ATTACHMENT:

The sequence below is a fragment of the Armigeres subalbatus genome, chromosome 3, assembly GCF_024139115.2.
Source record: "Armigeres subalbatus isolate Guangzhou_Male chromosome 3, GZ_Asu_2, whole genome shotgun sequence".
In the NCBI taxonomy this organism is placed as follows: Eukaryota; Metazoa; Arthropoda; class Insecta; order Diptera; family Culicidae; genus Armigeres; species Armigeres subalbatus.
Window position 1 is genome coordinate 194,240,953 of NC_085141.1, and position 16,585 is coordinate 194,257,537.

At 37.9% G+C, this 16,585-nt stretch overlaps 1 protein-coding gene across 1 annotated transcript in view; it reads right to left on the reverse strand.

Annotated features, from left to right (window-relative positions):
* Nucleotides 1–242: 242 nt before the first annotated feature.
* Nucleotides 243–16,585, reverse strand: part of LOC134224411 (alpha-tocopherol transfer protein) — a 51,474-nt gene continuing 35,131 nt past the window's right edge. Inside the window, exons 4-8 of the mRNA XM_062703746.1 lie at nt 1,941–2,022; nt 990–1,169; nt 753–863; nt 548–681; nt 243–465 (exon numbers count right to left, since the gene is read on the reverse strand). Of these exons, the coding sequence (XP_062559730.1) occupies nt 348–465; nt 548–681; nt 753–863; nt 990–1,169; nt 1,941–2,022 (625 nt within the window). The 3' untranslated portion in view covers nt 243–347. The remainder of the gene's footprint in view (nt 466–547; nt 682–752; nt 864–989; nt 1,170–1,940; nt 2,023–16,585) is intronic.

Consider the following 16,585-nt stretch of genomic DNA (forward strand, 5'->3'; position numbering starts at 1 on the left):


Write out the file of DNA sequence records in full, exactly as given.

The sequence below is a fragment of the Armigeres subalbatus genome, chromosome 3, assembly GCF_024139115.2.
Source record: "Armigeres subalbatus isolate Guangzhou_Male chromosome 3, GZ_Asu_2, whole genome shotgun sequence".
In the NCBI taxonomy this organism is placed as follows: Eukaryota; Metazoa; Arthropoda; class Insecta; order Diptera; family Culicidae; genus Armigeres; species Armigeres subalbatus.
Window position 1 is genome coordinate 194,240,953 of NC_085141.1, and position 16,585 is coordinate 194,257,537.

At 37.9% G+C, this 16,585-nt stretch overlaps 1 protein-coding gene across 1 annotated transcript in view; it reads right to left on the reverse strand.

Annotated features, from left to right (window-relative positions):
* Nucleotides 1–242: 242 nt before the first annotated feature.
* Nucleotides 243–16,585, reverse strand: part of LOC134224411 (alpha-tocopherol transfer protein) — a 51,474-nt gene continuing 35,131 nt past the window's right edge. Inside the window, exons 4-8 of the mRNA XM_062703746.1 lie at nt 1,941–2,022; nt 990–1,169; nt 753–863; nt 548–681; nt 243–465 (exon numbers count right to left, since the gene is read on the reverse strand). Of these exons, the coding sequence (XP_062559730.1) occupies nt 348–465; nt 548–681; nt 753–863; nt 990–1,169; nt 1,941–2,022 (625 nt within the window). The 3' untranslated portion in view covers nt 243–347. The remainder of the gene's footprint in view (nt 466–547; nt 682–752; nt 864–989; nt 1,170–1,940; nt 2,023–16,585) is intronic.

Consider the following 16,585-nt stretch of genomic DNA (forward strand, 5'->3'; position numbering starts at 1 on the left):